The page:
Nanometre-scale silicon forms high-quality holograms

Physicists at the Australian National University have developed a miniature device that creates what they claim to be the highest efficiency infrared holograms demonstrated to date, using the same principles as seen in Star Wars. The work was published as a memorandum in Optica last month and could lead to the miniaturisation of smartphone cameras and smaller, lighter complex optical systems on satellites. ‘As a child, I learned about

the concept of holographic imaging from the Star Wars movies,’ said PhD student and leader of the research, Lei Wang. ‘It’s really cool to be working on an invention that uses the principles of

made demonstrate the strong potential of this technology to be used in a range of applications.’

In addition to producing

holograms, the researchers see the new material having further

uses. ‘With our new material, we can create components with the same functionality [as larger components] that would essentially be flat and lightweight,’ Dr Kruk said. ‘While research in holography

plays an important role in the development of futuristic displays and augmented reality devices, we’re working on many other applications such as ultra- thin, lightweight optical devices for cameras and satellites.’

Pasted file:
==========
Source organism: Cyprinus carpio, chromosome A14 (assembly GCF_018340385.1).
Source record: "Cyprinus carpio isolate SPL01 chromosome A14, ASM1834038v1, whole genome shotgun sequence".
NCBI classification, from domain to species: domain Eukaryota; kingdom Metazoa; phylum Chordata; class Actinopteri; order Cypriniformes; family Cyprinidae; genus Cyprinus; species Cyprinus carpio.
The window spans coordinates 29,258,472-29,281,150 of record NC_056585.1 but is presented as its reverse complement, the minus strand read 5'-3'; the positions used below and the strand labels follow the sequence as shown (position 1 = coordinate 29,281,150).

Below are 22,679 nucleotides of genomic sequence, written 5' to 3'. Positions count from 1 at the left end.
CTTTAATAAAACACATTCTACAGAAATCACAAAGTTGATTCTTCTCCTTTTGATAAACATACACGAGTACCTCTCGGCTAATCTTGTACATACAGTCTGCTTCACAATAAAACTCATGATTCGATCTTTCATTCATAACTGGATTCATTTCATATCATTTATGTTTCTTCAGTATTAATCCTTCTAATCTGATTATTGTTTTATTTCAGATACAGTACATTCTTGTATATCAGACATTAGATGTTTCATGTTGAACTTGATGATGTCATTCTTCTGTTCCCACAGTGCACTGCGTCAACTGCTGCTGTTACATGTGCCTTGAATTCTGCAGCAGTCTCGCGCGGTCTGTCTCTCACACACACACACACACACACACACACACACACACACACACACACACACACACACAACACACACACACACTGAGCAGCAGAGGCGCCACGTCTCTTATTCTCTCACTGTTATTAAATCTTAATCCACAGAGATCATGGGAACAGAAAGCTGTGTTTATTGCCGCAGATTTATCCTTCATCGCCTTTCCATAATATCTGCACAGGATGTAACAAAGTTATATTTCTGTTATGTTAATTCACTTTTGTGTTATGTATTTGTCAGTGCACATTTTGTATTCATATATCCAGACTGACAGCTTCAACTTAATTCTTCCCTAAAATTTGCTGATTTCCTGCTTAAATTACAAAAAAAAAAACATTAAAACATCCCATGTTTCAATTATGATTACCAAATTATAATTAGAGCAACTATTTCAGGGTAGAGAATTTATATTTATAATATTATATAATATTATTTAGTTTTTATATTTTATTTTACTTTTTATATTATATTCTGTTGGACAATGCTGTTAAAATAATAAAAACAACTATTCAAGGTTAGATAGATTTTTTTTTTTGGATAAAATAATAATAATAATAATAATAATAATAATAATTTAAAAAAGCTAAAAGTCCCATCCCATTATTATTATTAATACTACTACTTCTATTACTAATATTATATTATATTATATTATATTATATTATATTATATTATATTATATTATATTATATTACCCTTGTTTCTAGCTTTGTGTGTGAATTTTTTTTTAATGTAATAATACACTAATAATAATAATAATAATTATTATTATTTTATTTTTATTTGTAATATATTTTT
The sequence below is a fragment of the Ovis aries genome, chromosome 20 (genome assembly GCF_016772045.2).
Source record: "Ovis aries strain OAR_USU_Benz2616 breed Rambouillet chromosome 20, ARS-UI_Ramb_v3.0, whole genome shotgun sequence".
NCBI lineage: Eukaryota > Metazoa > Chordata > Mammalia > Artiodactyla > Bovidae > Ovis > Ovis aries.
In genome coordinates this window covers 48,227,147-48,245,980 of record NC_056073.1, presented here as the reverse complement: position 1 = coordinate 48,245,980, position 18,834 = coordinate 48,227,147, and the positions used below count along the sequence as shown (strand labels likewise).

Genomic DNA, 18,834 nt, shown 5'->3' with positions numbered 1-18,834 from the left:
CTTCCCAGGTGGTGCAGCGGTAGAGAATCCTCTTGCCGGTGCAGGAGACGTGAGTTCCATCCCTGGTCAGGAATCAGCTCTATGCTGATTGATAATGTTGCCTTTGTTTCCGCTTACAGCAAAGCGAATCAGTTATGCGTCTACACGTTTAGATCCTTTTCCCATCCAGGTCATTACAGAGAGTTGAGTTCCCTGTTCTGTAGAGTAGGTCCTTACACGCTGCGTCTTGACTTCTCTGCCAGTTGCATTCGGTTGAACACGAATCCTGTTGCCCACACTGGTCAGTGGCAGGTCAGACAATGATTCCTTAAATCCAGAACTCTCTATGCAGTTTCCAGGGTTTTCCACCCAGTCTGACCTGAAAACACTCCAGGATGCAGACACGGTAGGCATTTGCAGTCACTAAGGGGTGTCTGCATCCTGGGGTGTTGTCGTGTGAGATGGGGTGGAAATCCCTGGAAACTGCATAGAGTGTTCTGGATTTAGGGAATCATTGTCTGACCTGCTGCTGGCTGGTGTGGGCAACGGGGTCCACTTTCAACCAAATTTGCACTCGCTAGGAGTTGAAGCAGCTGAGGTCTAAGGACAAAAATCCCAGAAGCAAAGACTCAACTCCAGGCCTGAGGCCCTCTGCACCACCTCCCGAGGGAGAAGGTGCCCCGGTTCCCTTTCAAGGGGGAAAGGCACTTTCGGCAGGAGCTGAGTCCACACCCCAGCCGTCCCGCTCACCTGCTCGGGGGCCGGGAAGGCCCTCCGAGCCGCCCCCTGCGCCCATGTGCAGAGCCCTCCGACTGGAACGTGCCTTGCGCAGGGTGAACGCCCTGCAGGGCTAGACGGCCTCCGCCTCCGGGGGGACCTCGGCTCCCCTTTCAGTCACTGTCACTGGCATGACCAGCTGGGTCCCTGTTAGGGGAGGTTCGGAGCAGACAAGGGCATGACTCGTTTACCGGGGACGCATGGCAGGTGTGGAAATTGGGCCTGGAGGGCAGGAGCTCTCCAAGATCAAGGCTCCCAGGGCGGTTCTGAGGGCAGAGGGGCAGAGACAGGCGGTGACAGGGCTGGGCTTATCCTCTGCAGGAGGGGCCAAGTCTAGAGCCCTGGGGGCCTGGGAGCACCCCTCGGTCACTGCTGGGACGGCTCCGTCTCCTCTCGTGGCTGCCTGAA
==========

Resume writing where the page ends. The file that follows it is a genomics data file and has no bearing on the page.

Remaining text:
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holography in those movies.’ Holographic images enable

the reproduction of light in three dimensions. The researchers achieved this using a newly-developed material that features millions of tiny silicon pillars, each up to 500 times thinner than a human hair. ‘This new material is

transparent, which means it loses minimal energy from the light,’ said co-leader of the research Dr Sergey Kruk. The pillars in the material allow the light to be manipulated to the degree of complexity required to form holographic images. These are produced using infrared light and can currently be made to 0.75mm in size, enabling 5mm images to be created at a distance of 10mm. ‘Our ability to structure

materials at the nanoscale allows the device to achieve new optical properties that go beyond the properties of natural materials,’ Dr Kruk continued. ‘The holograms we | @electrooptics New compact 1.5 inch, 2 inch and 3 inch photomultiplier tubes

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making photons count March 2017 Electro Optics 9

Star Wars / 20th Century Fox

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